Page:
Tretinoin, or Retin-A, loosens the keratin in the outer layer of skin to remove dead cells. Though derived from vitamin A, it is much more effective than the naturally occurring vitamin because it thins the outer layer of skin in order to penetrate it. It gets into the dermis, where stretch marks occur, increasing collagen production. (This makes it more effective than alpha hydroxy acids as well.) The result is improved appearance and texture of the skin, which can affect the appearance of stretch marks. Consult your physician about appropriate dosages. Be aware that stronger dosages, though more effective, can cause stinging, swelling and redness, and an extreme sensitivity to sunlight. Skin thickening is another possible side effect, due to the heightened collagen production. Tretinoin is most effective in stretch mark treatment when used early.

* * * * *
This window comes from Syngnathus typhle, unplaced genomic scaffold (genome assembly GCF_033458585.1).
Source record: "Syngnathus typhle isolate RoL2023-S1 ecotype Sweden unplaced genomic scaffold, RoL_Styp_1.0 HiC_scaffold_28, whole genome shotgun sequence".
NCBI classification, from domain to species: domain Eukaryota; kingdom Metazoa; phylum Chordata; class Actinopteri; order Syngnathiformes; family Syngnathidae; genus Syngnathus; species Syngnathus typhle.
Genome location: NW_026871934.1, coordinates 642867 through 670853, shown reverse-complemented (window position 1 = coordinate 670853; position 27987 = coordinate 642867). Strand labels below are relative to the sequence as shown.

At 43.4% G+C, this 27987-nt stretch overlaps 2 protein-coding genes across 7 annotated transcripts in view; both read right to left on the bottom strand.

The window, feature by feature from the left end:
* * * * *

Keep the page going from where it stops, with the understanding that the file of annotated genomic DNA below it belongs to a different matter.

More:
Tretinoin is classified as a class-C drug for pregnancy, which means the risks of using it during pregnancy outweigh the benefits. (No one knows the effect of the product during nursing either.) Because tretinoin works best during the onset of stretch marks, it's not a recommended course of therapy for pregnant women.